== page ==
(Originally published here on May 10 in South China Morning Post.)
Throughout the ages, astronomical phenomena have often been seen by humans as an omen. Chinese imperial rulers, in particular, developed the world’s most sophisticated and detailed observations of the night sky as a fundamental tool of governance.
Disturbances and aberrant phenomena in the firmament needed to be taken seriously as they might signal war, famine or pestilence. They might have also been seen as a message from the heavens that governing policies must change.
Keep this in mind as we ponder the remnants of China’s Long March 5B rocket, which streaked over the Mediterranean in the predawn hours of Sunday and splashed down around the Maldives.
As the space junk tumbled out of control in the days beforehand, keeping authorities guessing about where it would land, Foreign Ministry spokesman Wang Wenbin dismissed concerns about it hitting a plane or village by saying the chances of that were “extremely low”.
Let us pause here to imagine how blistering his or Zhao Lijian’s criticism of the US government would have been had the debris belonged to Nasa. Then there would have been the hours of commentary in the official media about how such reckless behaviour should be seen as a symbol of Washington’s arrogance.
The Chinese government is proud of its recent achievements in space, as it should be. But perhaps it should keep that pride from morphing into a twisted sort of schadenfreude, as happened when a Communist Party organ juxtaposed a photo of the Long March rocket launch against funeral pyres in India on social media.
China’s officials cannot resist taking jabs at countries overwhelmed by a virus that might not have got so out of control had Beijing not muzzled the doctors who first detected what became the pandemic.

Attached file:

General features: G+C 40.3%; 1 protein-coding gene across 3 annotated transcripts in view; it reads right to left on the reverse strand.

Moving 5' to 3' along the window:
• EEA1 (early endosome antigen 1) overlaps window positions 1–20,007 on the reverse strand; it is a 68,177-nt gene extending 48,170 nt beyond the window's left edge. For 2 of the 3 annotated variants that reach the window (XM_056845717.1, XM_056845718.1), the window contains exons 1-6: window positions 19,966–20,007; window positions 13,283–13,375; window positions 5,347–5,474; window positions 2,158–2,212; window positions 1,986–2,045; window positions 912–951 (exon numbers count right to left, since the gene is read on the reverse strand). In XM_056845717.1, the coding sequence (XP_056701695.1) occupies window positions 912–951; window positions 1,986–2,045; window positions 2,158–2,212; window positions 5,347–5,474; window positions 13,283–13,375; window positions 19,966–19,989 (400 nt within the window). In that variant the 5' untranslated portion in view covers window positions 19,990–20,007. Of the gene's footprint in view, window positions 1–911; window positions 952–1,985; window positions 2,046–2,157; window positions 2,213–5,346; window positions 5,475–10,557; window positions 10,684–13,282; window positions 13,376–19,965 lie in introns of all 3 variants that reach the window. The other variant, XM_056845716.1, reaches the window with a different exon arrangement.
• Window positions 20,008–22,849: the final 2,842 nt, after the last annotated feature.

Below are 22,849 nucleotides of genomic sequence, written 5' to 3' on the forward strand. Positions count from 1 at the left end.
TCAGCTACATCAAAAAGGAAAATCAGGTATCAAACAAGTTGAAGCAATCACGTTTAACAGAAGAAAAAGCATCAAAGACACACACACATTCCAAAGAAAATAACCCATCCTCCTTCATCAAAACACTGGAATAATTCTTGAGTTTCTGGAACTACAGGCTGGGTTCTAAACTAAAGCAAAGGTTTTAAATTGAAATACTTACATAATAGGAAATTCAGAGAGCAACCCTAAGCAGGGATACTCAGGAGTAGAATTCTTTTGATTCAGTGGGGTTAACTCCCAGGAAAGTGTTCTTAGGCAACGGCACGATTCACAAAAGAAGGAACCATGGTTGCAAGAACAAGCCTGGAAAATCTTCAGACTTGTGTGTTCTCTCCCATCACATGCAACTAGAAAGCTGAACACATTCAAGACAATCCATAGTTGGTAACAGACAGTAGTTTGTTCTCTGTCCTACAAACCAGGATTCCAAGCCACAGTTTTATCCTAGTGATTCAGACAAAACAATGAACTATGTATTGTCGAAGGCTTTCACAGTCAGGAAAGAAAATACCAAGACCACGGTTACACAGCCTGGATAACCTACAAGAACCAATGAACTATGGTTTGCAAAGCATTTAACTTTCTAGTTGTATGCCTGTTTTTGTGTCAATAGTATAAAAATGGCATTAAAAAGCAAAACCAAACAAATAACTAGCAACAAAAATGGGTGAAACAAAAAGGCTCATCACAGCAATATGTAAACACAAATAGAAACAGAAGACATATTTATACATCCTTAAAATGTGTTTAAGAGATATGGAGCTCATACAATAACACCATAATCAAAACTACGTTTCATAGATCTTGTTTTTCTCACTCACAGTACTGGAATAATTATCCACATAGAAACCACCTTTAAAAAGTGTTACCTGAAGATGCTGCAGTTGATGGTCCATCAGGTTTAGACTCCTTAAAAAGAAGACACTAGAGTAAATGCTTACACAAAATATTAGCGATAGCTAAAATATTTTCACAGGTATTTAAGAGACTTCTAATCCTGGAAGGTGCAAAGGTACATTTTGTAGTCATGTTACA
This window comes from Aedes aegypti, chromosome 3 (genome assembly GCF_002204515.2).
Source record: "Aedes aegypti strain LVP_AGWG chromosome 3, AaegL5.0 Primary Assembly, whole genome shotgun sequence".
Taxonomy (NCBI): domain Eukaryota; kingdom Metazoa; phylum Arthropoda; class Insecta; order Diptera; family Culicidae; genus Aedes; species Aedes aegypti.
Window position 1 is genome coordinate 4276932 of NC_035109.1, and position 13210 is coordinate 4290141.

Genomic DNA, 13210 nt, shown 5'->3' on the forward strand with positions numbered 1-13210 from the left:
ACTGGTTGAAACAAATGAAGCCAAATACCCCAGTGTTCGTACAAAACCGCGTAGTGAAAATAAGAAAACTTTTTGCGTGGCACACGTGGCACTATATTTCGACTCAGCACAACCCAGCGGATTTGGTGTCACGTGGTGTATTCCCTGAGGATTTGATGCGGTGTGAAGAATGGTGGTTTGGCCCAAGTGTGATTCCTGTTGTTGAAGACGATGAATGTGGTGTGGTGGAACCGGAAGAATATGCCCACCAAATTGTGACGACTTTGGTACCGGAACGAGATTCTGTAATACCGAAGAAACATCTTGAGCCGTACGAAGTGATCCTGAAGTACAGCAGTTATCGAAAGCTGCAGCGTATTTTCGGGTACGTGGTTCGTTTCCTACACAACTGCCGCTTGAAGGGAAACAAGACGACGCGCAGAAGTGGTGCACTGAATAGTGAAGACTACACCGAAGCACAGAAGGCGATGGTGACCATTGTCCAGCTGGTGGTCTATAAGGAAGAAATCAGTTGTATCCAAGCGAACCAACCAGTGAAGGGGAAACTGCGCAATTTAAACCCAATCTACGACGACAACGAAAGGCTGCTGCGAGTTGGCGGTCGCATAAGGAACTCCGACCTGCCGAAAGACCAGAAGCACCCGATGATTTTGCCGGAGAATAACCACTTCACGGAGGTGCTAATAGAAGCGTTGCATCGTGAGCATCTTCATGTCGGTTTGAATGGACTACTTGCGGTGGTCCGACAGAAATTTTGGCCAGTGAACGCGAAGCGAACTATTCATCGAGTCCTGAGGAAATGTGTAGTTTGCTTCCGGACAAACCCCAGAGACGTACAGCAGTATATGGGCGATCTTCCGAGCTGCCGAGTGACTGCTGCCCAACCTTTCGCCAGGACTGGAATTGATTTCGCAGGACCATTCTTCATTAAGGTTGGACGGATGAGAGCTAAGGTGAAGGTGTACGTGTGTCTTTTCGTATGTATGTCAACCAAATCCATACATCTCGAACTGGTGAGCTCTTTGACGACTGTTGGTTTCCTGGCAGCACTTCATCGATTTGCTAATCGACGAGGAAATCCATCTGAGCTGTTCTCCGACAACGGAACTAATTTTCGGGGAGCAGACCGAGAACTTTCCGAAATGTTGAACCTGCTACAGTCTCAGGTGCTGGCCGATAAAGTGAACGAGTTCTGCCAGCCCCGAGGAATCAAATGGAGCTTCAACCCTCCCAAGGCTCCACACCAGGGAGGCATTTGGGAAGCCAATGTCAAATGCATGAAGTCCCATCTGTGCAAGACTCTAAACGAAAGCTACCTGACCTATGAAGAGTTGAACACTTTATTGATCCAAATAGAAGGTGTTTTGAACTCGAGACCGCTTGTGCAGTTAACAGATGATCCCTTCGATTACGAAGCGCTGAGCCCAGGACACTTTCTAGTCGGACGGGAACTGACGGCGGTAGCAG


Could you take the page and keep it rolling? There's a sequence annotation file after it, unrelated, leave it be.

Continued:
The behaviour shows how far China’s government has fallen from the enlightenment of emperors who looked to the skies to ensure that their policies aligned with the peace they saw there.
The disparaging “wolf warrior” diplomacy of President Xi Jinping’s government is starting to look more like the approach of former US president Donald Trump, who famously dismissed Haiti and some African nations as “sh**hole countries”.
That remark was one of many that most saw as self-destructive, one that would prompt the American political establishment, including moderate Republicans, to rein in Trump.
That never happened. Even after Trump incited a mob to attack the Capitol on January 6, a tragedy whose consequences most Americans have not yet absorbed, the divisive US leader has more political influence than ever.
US Republicans are hard at work enacting new voting restrictions, having thrown off their pro-establishment status as they purge their party of anyone questioning Trump’s evidence-free accusations about a stolen 2020 election, including conservatives such as Wyoming Senator Liz Cheney.
Arizona’s Republican-controlled Senate, now a pack of absurdist, anti-democratic shock troops, voted to undertake a vote recount managed by companies that include one whose CEO promoted Trump’s election fraud theories after the election.
Meanwhile, Republicans are either actively pushing or silently approving of election restrictions and ballot recounts to undermine Americans’ faith in the country’s most important civic exercise because they have given up trying to articulate a policy stance that resonates with a majority of the country.
Instead, they have offered up suspicion of their own country’s institutions, voter suppression, vaccine scepticism and opposition to basic health measures that might have lowered America’s coronavirus death toll.
In the absurdity of these new political paradigms in Beijing and Washington, the word hypocrisy no longer has any meaning. Power, instead of good public policy, is the North Star.
It is a shame that the Long March 5B was not more visible in the two capital cities as it re-entered the Earth’s atmosphere. Perhaps it might have been seen as a warning to policymakers in Beijing and America’s Republicans that their approaches need to change.